World: Nuclear watchdog: Russia has resumed sharing radiation data - PressFrom - US

WorldNuclear watchdog: Russia has resumed sharing radiation data

17:20  20 august  2019
17:20  20 august  2019 Source:

Russian rocket test explosion leads to radiation leak

Russian rocket test explosion leads to radiation leak Russia's military technology push has unfortunately produced deadly consequences. The country's Rosatom has confirmed that five people have died and three injured after an explosion on August 8th while testing an isotopic power source for a rocket's liquid propulsion system. The same blast also increased radiation levels by as much as twenty times higher in nearby Severodvinsk for about half an hour. Officials also ordered shipping in the nearby Dvina Bay region of the White Sea, near both the military facility where the explosion occurred and a nuclear submarine production facility.

Russia has told international nuclear test ban monitors that it does not have to share information on the blast that caused a brief spike in radiation levels in Arkhangelsk region, bolstering speculation that Russia may have tampered with monitoring stations that failed to transmit scientific data after the

A secretive Russian nuclear facility has denied it was behind high atmospheric concentrations of the radioactive isotope ruthenium-106, after Russia ’s meteorological service confirmed levels several hundred times the norm were found in several locations in the country during tests in late September.

MOSCOW (AP) — Russia has resumed sharing data from its radiation monitoring stations in Siberia after some were taken offline following a deadly explosion at a missile range, a nuclear weapons watchdog said Tuesday.

Nuclear watchdog: Russia has resumed sharing radiation data© Provided by The Associated Press This photo taken on Oct. 7, 2018, shows a village of Nyonoksa, northwestern Russia. The Aug. 8, 2019, explosion of a rocket engine at the Russian navy's testing range just outside Nyonoksa led to a brief spike in radiation levels and raised new questions about prospective Russian weapons. (AP Photo/Sergei Yakovlev)

The mysterious accident at a naval weapons testing range on the White Sea in northwestern Russia earlier this month has been accompanied by changing or contradictory information from Russian authorities. That has led to speculation about what really happened in the town of and what type of weapon was involved.

Norway detects radioactive iodine days after explosion in Russia

Norway detects radioactive iodine days after explosion in Russia The Norwegian Radiation and Nuclear Safety Authority on Thursday said "tiny amounts of radioactive iodine" had been detected at an air-filter station, one week after a mystery-shrouded explosion at a Russian military test range. © Russian State Atomic Energy Corporation/AP In this grab taken from a footage provided by the Russian State Atomic Energy Corporation ROSATOM press service, a Russian military band prepare to attend the funerals of five Russian nuclear engineers killed by a rocket explosion in Sarov, the closed city, located 370 kilometers (230 miles) east of Moscow, which has served as a base for Russia's nuclear weap

TEPCO has been constantly adding new water tanks to store the water it uses to keep the melted fuel rods cool, as well as the groundwater contaminated in the process. According to Japan’s nuclear watchdog , there are currently 650 tanks at the facility that store about one million tons of water.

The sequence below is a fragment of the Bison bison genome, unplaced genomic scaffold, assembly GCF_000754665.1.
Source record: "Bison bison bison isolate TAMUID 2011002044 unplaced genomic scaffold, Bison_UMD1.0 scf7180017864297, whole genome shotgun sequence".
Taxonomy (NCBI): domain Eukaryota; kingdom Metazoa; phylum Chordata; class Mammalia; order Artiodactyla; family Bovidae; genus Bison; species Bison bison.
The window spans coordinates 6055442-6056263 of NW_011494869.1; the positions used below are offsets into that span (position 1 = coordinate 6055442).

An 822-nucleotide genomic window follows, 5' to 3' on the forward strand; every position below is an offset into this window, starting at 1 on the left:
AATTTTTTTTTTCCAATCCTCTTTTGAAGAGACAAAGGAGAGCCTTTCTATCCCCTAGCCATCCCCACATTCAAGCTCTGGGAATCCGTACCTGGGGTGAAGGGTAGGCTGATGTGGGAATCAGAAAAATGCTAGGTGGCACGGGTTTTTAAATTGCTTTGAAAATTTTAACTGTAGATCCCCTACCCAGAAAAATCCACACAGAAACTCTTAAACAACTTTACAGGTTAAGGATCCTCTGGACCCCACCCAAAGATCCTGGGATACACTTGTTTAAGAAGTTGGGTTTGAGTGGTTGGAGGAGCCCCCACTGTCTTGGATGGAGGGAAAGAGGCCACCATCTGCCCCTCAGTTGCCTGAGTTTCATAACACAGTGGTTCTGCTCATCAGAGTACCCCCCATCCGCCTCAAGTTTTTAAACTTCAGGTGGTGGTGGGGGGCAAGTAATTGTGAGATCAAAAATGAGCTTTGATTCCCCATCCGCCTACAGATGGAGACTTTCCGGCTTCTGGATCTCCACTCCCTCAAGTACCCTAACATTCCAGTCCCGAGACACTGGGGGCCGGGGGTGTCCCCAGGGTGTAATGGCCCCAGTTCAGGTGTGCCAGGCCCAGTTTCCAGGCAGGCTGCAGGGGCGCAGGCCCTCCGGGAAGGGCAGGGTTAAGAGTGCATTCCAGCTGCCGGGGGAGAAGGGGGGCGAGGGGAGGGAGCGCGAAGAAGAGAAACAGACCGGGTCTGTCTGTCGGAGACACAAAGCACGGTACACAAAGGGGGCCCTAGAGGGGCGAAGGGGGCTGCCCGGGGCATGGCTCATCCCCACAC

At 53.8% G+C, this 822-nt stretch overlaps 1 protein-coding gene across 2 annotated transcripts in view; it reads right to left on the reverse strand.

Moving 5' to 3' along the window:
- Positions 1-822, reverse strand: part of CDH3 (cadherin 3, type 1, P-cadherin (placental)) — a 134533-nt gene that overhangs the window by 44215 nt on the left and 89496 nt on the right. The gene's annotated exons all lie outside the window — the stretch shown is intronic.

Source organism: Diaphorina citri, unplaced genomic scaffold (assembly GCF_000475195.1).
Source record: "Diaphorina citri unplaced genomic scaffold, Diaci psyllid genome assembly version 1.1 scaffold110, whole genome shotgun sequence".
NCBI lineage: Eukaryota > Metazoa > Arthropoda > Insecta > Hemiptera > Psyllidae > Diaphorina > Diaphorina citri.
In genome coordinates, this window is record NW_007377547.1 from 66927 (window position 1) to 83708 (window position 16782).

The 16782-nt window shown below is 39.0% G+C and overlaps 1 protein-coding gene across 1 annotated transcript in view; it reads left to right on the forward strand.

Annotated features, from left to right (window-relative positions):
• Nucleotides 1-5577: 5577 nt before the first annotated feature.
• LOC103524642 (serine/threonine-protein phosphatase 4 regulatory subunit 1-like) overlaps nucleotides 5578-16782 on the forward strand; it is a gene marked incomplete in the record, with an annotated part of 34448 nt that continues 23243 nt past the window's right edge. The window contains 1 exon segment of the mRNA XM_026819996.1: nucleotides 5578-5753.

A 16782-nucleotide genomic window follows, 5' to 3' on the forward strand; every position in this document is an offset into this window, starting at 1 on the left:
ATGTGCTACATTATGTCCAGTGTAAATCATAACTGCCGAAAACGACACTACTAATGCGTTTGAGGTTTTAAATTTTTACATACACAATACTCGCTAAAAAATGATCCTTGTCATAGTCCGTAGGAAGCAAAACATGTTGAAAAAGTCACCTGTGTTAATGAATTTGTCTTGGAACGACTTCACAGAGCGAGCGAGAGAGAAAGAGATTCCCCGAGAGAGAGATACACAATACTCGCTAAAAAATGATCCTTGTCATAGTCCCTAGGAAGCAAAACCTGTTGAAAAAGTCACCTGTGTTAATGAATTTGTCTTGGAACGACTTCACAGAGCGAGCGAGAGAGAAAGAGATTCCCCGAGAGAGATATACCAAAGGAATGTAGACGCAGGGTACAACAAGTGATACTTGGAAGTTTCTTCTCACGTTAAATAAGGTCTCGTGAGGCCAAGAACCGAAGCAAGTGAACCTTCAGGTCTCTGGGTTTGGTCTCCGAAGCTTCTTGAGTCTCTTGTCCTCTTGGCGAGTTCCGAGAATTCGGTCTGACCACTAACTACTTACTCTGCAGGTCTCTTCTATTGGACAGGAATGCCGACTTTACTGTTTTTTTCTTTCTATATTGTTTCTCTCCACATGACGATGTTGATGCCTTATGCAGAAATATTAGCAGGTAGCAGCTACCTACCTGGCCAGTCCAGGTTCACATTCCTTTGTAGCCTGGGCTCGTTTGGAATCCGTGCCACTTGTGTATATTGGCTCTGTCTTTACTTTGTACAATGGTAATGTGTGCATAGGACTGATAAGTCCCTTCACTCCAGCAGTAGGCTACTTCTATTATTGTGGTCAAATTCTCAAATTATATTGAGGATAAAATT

Implementing nuclear safety standards has been another achievement. Safety had hitherto been held to be the exclusive responsibility of states, but now the IAEA was asked to negotiate treaties and develop standards and peer review arrangements which have become the benchmarks of best practice.

It has even raised comparisons to the Soviet Union's 1986 disaster at the Chernobyl nuclear power plant in Ukraine, the world's worst nuclear disaster, when Soviet officials tried to cover up the news for days.

The Comprehensive Nuclear Test Ban Treaty Organization said earlier this week that several Russian radiation monitoring stations went silent shortly after the reported explosion.

Lassina Zebro, the organization's executive secretary, said Tuesday on Twitter that the two Russian stations that were reported to be offline are back in operation and they are now backfilling the data. He also lauded Moscow for "excellent cooperation."

Russian officials earlier Tuesday brushed off suggestions that they were concealing details of the explosion from foreign nations.

Deputy Foreign Minister Sergei Ryabkov told the Interfax news agency Tuesday that it is Russia's choice, not an obligation, to share data under the treaty. He did not directly address the reports that information on radiation levels was not shared.

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Russia finds radioactive isotopes in test samples after accident.
Russia's state weather agency said on Monday it had found the radioactive isotopes of strontium, barium and lanthanum in test samples after a mysterious accident during a test at a military site earlier this month. © Reuters/POOL New FILE PHOTO: Russian President Vladimir Putin attends a meeting in Moscow The deadly accident on Aug. 8 caused a brief rise in radiation levels in the nearby city of Severodvinsk. President Vladimir Putin later said the mishap occurred during testing of what he called promising new weapons systems.

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